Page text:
SOCHI, Russia — Despite all the anxiety over terrorism threats and criticism for anti-gay laws, poisoned stray dogs and unfinished media hotels, the sun shined brightly Thursday on this temperate resort town, known as the "Russian Riviera," sandwiched between the snowy peaks of the Caucasus Mountains and the pebble beaches kissing the Black Sea coastline.
The Olympic flame traveled to outer space and the North Pole, and now, ready or not, the 2014 Sochi Olympics are here.
The Games will not officially begin until the opening ceremony tonight, but competition got under way 32 hours earlier, with Thursday qualification rounds in snowboard slopestyle, ladies' moguls and the opening night of team figure skating.
Russian organizers and leaders of the U.S. Olympic Committee were hoping the storylines would switch to the athletes now that competition has begun, but questions about security continued Thursday morning as news broke that the U.S. Homeland Security Department warned airlines flying directly to Russia that terrorists may try to smuggle explosives on board hidden in toothpaste tubes.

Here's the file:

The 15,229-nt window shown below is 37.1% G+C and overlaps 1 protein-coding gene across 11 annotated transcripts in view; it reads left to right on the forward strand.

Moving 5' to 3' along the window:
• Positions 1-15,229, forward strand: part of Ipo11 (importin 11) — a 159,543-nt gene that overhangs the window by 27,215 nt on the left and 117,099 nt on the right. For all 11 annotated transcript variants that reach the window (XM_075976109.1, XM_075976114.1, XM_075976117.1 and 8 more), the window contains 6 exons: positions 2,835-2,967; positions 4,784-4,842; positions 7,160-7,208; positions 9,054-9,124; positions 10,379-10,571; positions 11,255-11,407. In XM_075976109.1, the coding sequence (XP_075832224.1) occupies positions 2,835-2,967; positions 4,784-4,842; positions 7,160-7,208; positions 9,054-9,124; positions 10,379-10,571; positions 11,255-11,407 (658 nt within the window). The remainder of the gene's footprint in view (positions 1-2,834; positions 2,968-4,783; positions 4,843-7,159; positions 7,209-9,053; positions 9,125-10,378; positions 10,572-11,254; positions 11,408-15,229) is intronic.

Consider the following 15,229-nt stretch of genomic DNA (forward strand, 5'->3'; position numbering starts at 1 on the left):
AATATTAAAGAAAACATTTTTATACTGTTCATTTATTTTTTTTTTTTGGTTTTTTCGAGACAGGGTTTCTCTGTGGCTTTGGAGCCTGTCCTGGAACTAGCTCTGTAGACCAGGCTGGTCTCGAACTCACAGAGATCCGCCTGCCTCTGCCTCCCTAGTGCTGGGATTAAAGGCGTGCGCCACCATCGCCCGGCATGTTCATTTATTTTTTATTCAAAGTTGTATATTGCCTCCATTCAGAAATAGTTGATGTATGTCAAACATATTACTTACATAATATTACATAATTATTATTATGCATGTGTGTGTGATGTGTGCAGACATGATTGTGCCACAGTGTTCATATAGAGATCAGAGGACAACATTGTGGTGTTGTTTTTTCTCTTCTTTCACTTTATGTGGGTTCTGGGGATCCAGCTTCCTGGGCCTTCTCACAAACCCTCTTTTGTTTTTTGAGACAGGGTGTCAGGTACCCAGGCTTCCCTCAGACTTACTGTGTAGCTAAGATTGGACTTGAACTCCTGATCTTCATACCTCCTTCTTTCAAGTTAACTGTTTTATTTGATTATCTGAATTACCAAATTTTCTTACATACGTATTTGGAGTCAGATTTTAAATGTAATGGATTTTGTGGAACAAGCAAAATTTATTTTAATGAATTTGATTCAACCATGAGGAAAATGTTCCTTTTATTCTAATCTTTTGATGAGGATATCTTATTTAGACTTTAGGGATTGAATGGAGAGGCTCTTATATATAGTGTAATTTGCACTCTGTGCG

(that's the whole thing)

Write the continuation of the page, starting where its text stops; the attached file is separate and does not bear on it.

The agency on Thursday banned all liquids from carry-on luggage for nonstop flights from the U.S. to Russia. Yet six Associated Press employees arriving in Moscow from across the world or beginning their journey there passed through security without having to remove toothpaste, hand lotion or water bottles from their carry-on luggage.
Russian Deputy Prime Minister Dmitry Kozak said Sochi is ready for a safe Olympics, and that the "security level in Sochi is equitable with New York, London, Boston and any other world spot as terror threat has no limits," he said.
Islamic insurgents nearby have threatened to disrupt the Games, so the Sochi area has been turned into a fortress with 40,000 law enforcement officers and troops — seven times the number at the 2010 Olympics in Vancouver, a city much larger than Sochi. Two U.S. Navy warships — the USS Mount Whitney and the USS Taylor — are stationed in the Black Sea in case of emergency.
Information from the Associated Press was used in this report.